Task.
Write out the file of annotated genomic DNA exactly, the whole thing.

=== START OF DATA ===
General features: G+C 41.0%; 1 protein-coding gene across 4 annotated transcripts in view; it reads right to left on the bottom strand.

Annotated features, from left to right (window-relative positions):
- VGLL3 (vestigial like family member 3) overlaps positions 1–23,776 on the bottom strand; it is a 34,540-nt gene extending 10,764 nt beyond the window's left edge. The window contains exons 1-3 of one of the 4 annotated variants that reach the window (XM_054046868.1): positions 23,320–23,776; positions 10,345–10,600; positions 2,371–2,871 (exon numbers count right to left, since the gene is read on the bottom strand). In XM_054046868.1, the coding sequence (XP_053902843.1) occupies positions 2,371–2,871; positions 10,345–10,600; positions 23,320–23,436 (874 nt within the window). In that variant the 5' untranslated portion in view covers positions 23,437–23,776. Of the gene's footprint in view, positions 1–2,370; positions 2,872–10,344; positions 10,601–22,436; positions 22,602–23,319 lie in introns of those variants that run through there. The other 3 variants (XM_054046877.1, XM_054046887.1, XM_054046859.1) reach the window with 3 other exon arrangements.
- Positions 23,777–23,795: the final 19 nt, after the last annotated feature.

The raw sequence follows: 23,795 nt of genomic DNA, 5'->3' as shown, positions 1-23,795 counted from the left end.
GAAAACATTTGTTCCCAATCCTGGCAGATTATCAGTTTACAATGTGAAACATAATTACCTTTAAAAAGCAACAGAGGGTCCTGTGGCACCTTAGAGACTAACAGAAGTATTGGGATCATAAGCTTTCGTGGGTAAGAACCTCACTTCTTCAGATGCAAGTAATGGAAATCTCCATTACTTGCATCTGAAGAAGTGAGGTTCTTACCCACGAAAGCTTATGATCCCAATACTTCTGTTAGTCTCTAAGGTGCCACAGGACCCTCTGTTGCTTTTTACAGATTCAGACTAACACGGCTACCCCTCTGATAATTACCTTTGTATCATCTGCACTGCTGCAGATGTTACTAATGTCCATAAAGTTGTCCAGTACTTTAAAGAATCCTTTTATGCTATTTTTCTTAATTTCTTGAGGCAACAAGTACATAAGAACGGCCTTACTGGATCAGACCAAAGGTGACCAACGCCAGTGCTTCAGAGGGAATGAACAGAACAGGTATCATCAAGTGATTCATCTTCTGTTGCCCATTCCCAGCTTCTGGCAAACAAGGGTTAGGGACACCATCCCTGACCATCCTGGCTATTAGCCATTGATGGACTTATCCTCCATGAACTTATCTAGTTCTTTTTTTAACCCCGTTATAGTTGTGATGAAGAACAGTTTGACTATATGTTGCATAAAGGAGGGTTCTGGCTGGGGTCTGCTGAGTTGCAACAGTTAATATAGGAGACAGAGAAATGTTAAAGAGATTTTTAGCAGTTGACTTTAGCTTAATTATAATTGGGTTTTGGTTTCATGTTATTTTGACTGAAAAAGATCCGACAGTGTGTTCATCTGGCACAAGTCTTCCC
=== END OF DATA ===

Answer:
General features: G+C 41.0%; 1 protein-coding gene across 4 annotated transcripts in view; it reads right to left on the bottom strand.

Annotated features, from left to right (window-relative positions):
- VGLL3 (vestigial like family member 3) overlaps positions 1–23,776 on the bottom strand; it is a 34,540-nt gene extending 10,764 nt beyond the window's left edge. The window contains exons 1-3 of one of the 4 annotated variants that reach the window (XM_054046868.1): positions 23,320–23,776; positions 10,345–10,600; positions 2,371–2,871 (exon numbers count right to left, since the gene is read on the bottom strand). In XM_054046868.1, the coding sequence (XP_053902843.1) occupies positions 2,371–2,871; positions 10,345–10,600; positions 23,320–23,436 (874 nt within the window). In that variant the 5' untranslated portion in view covers positions 23,437–23,776. Of the gene's footprint in view, positions 1–2,370; positions 2,872–10,344; positions 10,601–22,436; positions 22,602–23,319 lie in introns of those variants that run through there. The other 3 variants (XM_054046877.1, XM_054046887.1, XM_054046859.1) reach the window with 3 other exon arrangements.
- Positions 23,777–23,795: the final 19 nt, after the last annotated feature.

The raw sequence follows: 23,795 nt of genomic DNA, 5'->3' as shown, positions 1-23,795 counted from the left end.
GAAAACATTTGTTCCCAATCCTGGCAGATTATCAGTTTACAATGTGAAACATAATTACCTTTAAAAAGCAACAGAGGGTCCTGTGGCACCTTAGAGACTAACAGAAGTATTGGGATCATAAGCTTTCGTGGGTAAGAACCTCACTTCTTCAGATGCAAGTAATGGAAATCTCCATTACTTGCATCTGAAGAAGTGAGGTTCTTACCCACGAAAGCTTATGATCCCAATACTTCTGTTAGTCTCTAAGGTGCCACAGGACCCTCTGTTGCTTTTTACAGATTCAGACTAACACGGCTACCCCTCTGATAATTACCTTTGTATCATCTGCACTGCTGCAGATGTTACTAATGTCCATAAAGTTGTCCAGTACTTTAAAGAATCCTTTTATGCTATTTTTCTTAATTTCTTGAGGCAACAAGTACATAAGAACGGCCTTACTGGATCAGACCAAAGGTGACCAACGCCAGTGCTTCAGAGGGAATGAACAGAACAGGTATCATCAAGTGATTCATCTTCTGTTGCCCATTCCCAGCTTCTGGCAAACAAGGGTTAGGGACACCATCCCTGACCATCCTGGCTATTAGCCATTGATGGACTTATCCTCCATGAACTTATCTAGTTCTTTTTTTAACCCCGTTATAGTTGTGATGAAGAACAGTTTGACTATATGTTGCATAAAGGAGGGTTCTGGCTGGGGTCTGCTGAGTTGCAACAGTTAATATAGGAGACAGAGAAATGTTAAAGAGATTTTTAGCAGTTGACTTTAGCTTAATTATAATTGGGTTTTGGTTTCATGTTATTTTGACTGAAAAAGATCCGACAGTGTGTTCATCTGGCACAAGTCTTCCC